This Just In
(1)Revised Crime Bill To Go Easier On Pot Growers
(2)Bernie Ellis's Seven-Year Nightmare With The Law Is Over
(3)U.S. Drug War Aid Slow In Coming
(4)Killing Is A Blow To Witness Program

Hot Off The 'Net
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-America Is To Blame For Mexico's Drug War
-Drug Truth Network
-Canadian Reformers Critique Proposed Mandatory Minimums
-Altered States: Reflecting On State Medical Marijuana Laws

 THIS JUST IN  ( Top )


Pubdate: Fri, 4 Dec 2009
Source: Victoria Times-Colonist (CN BC)
Copyright: 2009 Canwest News Service

For the second time this fall, a committee of the Liberal-dominated Senate has amended a Conservative law-and-order bill, eliminating an element that would automatically send marijuana growers to jail for at least six months if they're caught with as few as five plants.

The committee altered the controversial bill yesterday to retain a judge's discretion when sentencing offenders convicted of growing fewer than 200 plants, putting the upper chamber on a collision course with Justice Minister Rob Nicholson.

Automatic terms for a variety of other drug-related crimes -- for the first time in Canada -- were kept intact.

Nicholson, however, seized on the committee's move to highlight divisions between the Liberals in the Senate and the House of Commons.

The bill sailed through the Commons earlier this year after the Liberals teamed up with the Conservatives, despite grumbling in Grit ranks that they were being told to support a bad bill so they wouldn't be accused of being soft on crime.




Pubdate: Thu, 03 Dec 2009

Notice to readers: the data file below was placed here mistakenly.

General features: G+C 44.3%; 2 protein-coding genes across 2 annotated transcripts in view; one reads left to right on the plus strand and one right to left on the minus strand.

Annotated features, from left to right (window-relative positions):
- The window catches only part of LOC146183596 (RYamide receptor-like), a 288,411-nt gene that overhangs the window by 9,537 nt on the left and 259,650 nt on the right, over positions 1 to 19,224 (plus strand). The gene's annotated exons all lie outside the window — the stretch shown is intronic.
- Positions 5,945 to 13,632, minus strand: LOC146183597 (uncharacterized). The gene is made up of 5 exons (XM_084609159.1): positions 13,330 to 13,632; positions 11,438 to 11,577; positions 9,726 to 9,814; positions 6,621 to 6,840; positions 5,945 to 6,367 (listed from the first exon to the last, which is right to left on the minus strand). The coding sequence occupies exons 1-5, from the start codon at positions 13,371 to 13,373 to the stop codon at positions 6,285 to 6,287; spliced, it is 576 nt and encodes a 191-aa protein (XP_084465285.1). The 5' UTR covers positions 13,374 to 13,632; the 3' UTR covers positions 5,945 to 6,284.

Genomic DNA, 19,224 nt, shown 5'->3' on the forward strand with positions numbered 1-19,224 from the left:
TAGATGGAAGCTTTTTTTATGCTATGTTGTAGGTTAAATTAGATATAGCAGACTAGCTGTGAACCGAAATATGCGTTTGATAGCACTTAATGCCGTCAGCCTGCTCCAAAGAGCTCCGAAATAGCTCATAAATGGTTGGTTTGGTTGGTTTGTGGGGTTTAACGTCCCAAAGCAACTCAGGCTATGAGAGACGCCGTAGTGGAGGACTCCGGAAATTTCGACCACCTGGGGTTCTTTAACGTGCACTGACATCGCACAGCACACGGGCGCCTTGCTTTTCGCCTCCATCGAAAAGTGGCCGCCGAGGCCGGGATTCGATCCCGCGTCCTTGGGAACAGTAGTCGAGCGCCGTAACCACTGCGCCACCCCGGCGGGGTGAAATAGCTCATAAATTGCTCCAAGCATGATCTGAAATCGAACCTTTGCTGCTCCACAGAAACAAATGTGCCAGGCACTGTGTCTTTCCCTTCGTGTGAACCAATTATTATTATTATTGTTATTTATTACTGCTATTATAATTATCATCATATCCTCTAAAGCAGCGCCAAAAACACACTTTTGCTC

Source: Nashville Scene (TN)
Copyright: 2009 Nashville Scene
Author: Jim Ridley

By the time you read this, Bernie Ellis will be home on the farm he's had for nearly four decades in the Fly community 12 miles south of Leipers Fork. There'll just be less of it. His farm will be 25 acres smaller, but Ellis is willing to live with that-considering the federal government almost took it all, and meant to throw him in prison to boot. Last month, Ellis, a respected public-health epidemiologist with a 35-year career, signed civil asset forfeiture papers handing 25 acres of farmland over to the U.S. government. The agreement ends a nightmare that began seven years ago when he was raided for growing marijuana-a small amount he used only for medicinal purposes, and to ease the suffering of the terminally ill.

The agreement wasn't made lightly, Ellis says. In recent weeks, the avuncular 60-year-old with the stocky outdoorsman's build has avoided walking the ridgetop he knew he would lose. He didn't want to see the pasture and surrounding woodland that would belong to Uncle Sam, or the artesian spring that feeds them.

"I'm not walking around it," Ellis says, "because if there's any vestige of pain or regret to this whole enterprise, it'll be affixed to that land."

But in prosecuting Ellis-or persecuting him, as his many supporters claim-the government may have given a face to what medical-marijuana and cannabis-reform activists argue is the fundamental injustice of the drug war. In 2002, drug agents in helicopters and on four-wheelers stormed Ellis' property looking for marijuana plants. To this day, he believes they were tipped off by a local dealer/informant fuming because Ellis wouldn't sell to him.